Najib: Bumiputera, Malay contractors prove ability with MRT, Pan Borneo projects

Bernama


KUALA LUMPUR: Prime Minister Datuk Seri Najib Tun Razak expressed happiness that the impact of the success of the Mass rapid Transit (MRT) and the toll-free Pan Borneo Expressway projects proved the ability of bumiputera and Malay contractor to implement mega projects.

He obtained feedback on the matter following his meeting with key industry players and business associations at a roundtable economic dialogue in Putrajaya yesterday.

“I am also happy when I received feedback from the Malaysian Malay Contractors Association that the Malays and bumiputera have benefitted from the ‘carve-out’ policy for the MRT and Pan Borneo projects.

“I was also informed that the perception towards bumiputera and Malay contractors is changing with them proving their ability to deliver.

“I am proud with the ‘anak bangsaku, Negaraku’,” he said in his blog www.najibrazak.com with the title ‘Kita Di Landasan Tepat’ (We are on the right track) today.

Further on the outcome of the meeting, Najib said he noted that there were quarters who wanted the government to review its policy on foreign workers, adding that on that matter, the government would take on an approach that would consider the country’s interest in the long term.

“Among others, the amount of remittance by foreign workers sent out of the country has now reached RM36 billion, from only RM30 billion before, and if this continues, there will be many implications against our country.

“However, the government will continue with the balanced and business-friendly policy to protect the interests of all quarters,” he said.

The prime minister said he took into account the views by Datuk Wira Jalilah Baba, who represented the Malaysian International Chamber of Commerce and Industry, who opined that the National Transformation 2050 (TN50) should be realised and the education system to be improved to produce more innovative students.

Jalilah opined that the technical and vocational education and training (TVET) is a good initiative by the government.

Najib said Datuk Aishah Ahmad, who represented the Malaysian Automotive Association, also suggested Malaysia to reduce the cost of setting up business to attract foreign investors and proposed the setting up of a “Competitiveness Council.”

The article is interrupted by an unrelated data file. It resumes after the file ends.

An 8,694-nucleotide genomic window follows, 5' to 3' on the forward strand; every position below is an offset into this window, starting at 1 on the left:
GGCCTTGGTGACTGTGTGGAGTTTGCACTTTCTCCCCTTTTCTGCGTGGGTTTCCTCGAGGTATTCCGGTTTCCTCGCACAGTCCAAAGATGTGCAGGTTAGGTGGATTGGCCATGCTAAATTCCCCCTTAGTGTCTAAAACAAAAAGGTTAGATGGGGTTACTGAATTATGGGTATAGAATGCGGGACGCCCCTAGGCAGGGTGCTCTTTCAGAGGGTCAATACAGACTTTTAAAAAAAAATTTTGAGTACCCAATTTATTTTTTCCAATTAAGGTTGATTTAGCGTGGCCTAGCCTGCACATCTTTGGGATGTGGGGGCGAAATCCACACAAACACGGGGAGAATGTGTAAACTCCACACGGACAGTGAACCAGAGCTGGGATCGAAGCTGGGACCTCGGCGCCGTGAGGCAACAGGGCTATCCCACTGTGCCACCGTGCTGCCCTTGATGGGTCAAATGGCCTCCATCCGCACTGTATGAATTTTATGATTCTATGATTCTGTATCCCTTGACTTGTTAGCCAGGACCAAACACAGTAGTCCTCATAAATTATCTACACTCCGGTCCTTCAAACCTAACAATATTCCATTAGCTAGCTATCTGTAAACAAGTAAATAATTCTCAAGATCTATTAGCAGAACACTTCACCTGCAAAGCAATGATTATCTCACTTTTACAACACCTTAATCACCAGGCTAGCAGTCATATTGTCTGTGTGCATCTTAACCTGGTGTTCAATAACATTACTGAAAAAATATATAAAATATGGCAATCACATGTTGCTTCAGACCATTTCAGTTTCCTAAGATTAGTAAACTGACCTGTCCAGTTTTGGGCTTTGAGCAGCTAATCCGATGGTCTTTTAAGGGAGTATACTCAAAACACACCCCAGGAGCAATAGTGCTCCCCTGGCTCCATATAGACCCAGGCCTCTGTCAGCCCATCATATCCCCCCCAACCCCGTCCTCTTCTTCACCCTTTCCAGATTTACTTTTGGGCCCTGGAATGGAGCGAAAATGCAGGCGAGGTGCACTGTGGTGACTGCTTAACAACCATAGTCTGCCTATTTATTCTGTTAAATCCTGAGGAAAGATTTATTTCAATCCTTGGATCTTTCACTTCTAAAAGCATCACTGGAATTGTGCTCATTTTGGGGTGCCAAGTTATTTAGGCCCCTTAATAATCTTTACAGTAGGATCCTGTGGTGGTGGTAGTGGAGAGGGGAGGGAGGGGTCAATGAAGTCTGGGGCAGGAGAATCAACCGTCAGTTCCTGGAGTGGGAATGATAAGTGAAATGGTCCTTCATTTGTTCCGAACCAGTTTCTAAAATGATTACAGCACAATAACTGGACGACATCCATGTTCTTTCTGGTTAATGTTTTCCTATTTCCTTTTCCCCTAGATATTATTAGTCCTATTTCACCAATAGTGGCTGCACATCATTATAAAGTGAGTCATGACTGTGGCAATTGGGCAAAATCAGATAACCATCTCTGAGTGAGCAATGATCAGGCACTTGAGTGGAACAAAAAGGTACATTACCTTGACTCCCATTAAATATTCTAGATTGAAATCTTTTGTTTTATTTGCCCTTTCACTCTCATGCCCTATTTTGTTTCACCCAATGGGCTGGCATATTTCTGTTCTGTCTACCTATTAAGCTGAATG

“The Malaysian Rubber Glove Manufacturers Association also suggested the government to re-introduce the investment allowance,” he added.

Najib said the meeting also touched on current issues related with government policies towards realising TN50.

Najib concluded the meeting as: “We are on the right track” by saying that Malaysia succeeded in recording an economic growth of 4.2 per cent at a time of uncertain and challenging global economic situation, and expected the country’s economy to grow by 4.3 per cent or more this year.

“I believe that 2018 will record a better growth and our economy will be stronger,” he said.

Najib also cited the Economist Intelligence Unit 2017 Worldwide Cost of Living report which recognised Kuala Lumpur as the cheapest country to stay in Southeast Asia, while Singapore is the most expensive country to live in.

The prime minister also shared his speech at the Global Transformation Forum on Malaysia’s success in creating 1.8 million new jobs, building of roads which length is equivalent to the distance between Malaysia and Nepal, reduce poverty rate to 0.6 per cent and increase the country gross domestic product to almost two-folds.

“Nevertheless, there are still more rooms for improvement and needed focus, like household debts and the country’s productivity.

“Focus should also be given towards human resource development, connectivity and inclusivity in drafting of the country’s development policies to ensure Malaysia is among the top 20 countries in the world,” he added. -- Bernama